Gargoyles, fairies, and succulents: a collector's garden in Sacramento

Last weekend I had the opportunity to revisit the garden of Mariel Dennis, the president of the Sacramento Cactus and Succulent Society (SCSS). Mariel is a collector of many things, ranging from Halloween decorations and nut crackers to talavera pots and head planters to cacti and other succulents. Her garden is bursting with plants, pots, figurines, and garden art of every description: maximalism at its most exuberant. 

Admittedly, not everybody wants fairies and gargoyles in their garden, but Mariel does. Her garden expresses who she is and what she likes, and she is rightfully unapologetic about it. It’s quirky, bold, and joyful and could teach timid gardeners a thing or two about letting go and embracing what makes you unique. Stop worrying about what others might think; the only person you need to please is yourself. This may sound like an obvious thing to say, but it bears repeating.

Mariel in front of her house

One of several gargoyles keeping watch

As you can see in the aerial photo below, Mariel’s property is wedge-shaped, with the narrowest point in the front and the widest in the back. There are two large side yards (1 and 2), with a narrower strip connecting the two. Side yard #1 faces north and is densely planted with shrubs, trees, perennials, and landscape-sized succulents. Side yard #2 faces south and is home to a large variety of succulents planted in mounded beds. Both areas contain hundreds of potted succulents displayed on racks lined up against the house.

Let’s start in side yard #1, home to a large variety of containerized succulents grouped by type. One rack contains Mariel’s collection of miniature aloes, others gasterias and haworthias. You get the idea.

Elsewhere—and this includes my garden—you’d see mostly terra cotta and/or plastic pots. Here, every plant is in a special container, be it glazed ceramic, talavera, or a hand-made face pot. In spite of the large number of plants, everything is extraordinarily neat and clean. That’s no mean feat, as you may know from personal experience.

Mariel loves creating theme gardens in containers. Here’s just one example:

Mostly gasterias and adromischus

Epiphyllums in hanging containers

Flowering epiphyllum

I love these wooden dividers with panes of colored glass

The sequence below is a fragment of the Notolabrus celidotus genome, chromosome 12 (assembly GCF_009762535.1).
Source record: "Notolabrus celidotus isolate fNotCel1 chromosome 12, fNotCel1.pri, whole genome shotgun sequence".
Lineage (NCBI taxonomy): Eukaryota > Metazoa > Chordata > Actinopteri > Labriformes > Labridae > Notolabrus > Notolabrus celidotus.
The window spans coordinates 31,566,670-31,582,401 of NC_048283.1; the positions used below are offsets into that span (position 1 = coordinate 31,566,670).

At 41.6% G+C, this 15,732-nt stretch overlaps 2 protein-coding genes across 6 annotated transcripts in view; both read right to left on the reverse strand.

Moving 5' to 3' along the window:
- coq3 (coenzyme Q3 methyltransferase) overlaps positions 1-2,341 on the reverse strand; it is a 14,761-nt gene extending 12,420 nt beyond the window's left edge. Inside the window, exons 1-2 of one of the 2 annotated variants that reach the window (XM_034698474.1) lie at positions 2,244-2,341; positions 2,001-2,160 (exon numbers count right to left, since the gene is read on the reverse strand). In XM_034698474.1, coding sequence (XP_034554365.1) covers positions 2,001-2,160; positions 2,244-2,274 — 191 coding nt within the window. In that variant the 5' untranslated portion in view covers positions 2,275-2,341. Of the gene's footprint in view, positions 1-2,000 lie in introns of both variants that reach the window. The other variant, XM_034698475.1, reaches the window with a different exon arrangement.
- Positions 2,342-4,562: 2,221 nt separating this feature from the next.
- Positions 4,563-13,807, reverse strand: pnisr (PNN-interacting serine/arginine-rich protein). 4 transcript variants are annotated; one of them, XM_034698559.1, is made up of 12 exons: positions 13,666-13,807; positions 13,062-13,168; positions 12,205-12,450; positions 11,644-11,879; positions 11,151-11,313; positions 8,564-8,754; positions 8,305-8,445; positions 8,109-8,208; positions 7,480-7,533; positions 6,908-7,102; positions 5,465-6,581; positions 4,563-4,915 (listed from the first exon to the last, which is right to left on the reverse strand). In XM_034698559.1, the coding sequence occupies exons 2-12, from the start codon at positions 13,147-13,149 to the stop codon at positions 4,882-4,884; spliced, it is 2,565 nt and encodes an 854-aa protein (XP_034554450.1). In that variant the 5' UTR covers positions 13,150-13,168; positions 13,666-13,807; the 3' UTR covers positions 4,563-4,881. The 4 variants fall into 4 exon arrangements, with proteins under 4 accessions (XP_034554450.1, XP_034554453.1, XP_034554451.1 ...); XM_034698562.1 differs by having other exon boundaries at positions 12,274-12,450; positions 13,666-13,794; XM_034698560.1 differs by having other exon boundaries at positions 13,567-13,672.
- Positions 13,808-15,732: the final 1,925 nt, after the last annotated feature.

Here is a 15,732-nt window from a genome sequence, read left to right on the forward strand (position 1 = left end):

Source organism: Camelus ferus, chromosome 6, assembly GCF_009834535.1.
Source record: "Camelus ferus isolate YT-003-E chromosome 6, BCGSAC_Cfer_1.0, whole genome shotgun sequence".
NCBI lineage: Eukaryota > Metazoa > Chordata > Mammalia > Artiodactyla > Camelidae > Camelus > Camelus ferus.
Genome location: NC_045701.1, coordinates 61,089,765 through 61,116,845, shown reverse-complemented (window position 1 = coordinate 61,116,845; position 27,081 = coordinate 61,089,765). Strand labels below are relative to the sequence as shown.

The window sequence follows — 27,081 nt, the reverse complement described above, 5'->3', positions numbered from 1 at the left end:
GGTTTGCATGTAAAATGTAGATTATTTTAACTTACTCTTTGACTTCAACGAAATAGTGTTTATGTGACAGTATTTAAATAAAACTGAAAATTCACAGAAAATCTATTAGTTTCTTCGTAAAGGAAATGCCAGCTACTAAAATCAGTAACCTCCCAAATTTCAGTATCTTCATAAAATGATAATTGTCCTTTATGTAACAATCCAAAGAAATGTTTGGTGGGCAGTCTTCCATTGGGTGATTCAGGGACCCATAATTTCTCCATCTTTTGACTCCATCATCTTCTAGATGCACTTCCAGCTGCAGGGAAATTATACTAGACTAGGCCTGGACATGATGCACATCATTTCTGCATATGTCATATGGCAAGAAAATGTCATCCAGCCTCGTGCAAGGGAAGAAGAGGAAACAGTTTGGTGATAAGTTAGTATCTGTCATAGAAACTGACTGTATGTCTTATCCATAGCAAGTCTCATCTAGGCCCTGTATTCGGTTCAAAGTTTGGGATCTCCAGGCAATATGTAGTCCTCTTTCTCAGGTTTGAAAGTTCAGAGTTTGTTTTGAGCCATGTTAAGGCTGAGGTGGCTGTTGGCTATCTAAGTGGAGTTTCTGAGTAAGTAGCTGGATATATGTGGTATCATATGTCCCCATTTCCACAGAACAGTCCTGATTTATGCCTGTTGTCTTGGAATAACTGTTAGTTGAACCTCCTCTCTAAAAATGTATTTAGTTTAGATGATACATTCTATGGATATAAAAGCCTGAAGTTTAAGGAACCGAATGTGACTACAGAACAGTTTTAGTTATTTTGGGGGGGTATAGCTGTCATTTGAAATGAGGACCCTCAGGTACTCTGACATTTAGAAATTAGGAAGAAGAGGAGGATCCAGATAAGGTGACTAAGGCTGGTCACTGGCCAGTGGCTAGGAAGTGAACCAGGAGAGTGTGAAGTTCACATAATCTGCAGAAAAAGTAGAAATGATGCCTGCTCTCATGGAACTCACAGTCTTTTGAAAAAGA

Aeoniums closing up for the summer

×Mangave ’Desert Dragon’ in an octopus pot

Just some of many talavera pots

View from side yard #1 towards the house

Half-dormant aeoniums in matching square pots

Aloidendron ’Hercules’ towering over this bed in side yard #1. When I visited Mariel’s garden for the first time, in June 2017, ‘Hercules’ was only a few feet tall.

Aloidendron ’Hercules’ and several variegated Agave vivipara (aka Agave angustifolia ’Marginata’)

Variegated Agave vivipara 

Aloidendron ’Hercules’, with an equally tall Yucca gigantea on the left

My favorite glass ornament in Mariel’s garden

Now let’s check out the long and narrow section that connects the two side yards:

Potted dyckias

Below are two fairy gardens Mariel created. I admire the dedication and attention to detail this requires.

Racks and plant stands up against the house

A perfect hemisphere of Deuterocohnia brevifolia. It takes many years to get to this size.


Red African milk bush (Euphorbia bicompacta ‘Rubra’, formerly Synadenium compactum ‘Rubrum’)

Now we’re in side yard #2. It faces west and south and receives full sun for a good part of the day.

Mariel’s greenhouse. It shelters plants in the colder months. Right now, it’s unused.

The centerpiece of side yard #2 are two mounds planted with a large variety of succulents:

Looking toward the greenhouse (top center and right)

Agave ’Cornelius’ glowing like a beacon

Agave parryi var. truncata and Agave multifilifera

Joseph’s coat cactus (variegated form of Opuntia monacantha)

Potted Opuntia santa-rita

Opuntia santa-rita flower

Yep, a bottle tree, too

Mariel has several Dudleya pulverulenta...

...that were absolutely gorgeous

What a vigorous display of flowers!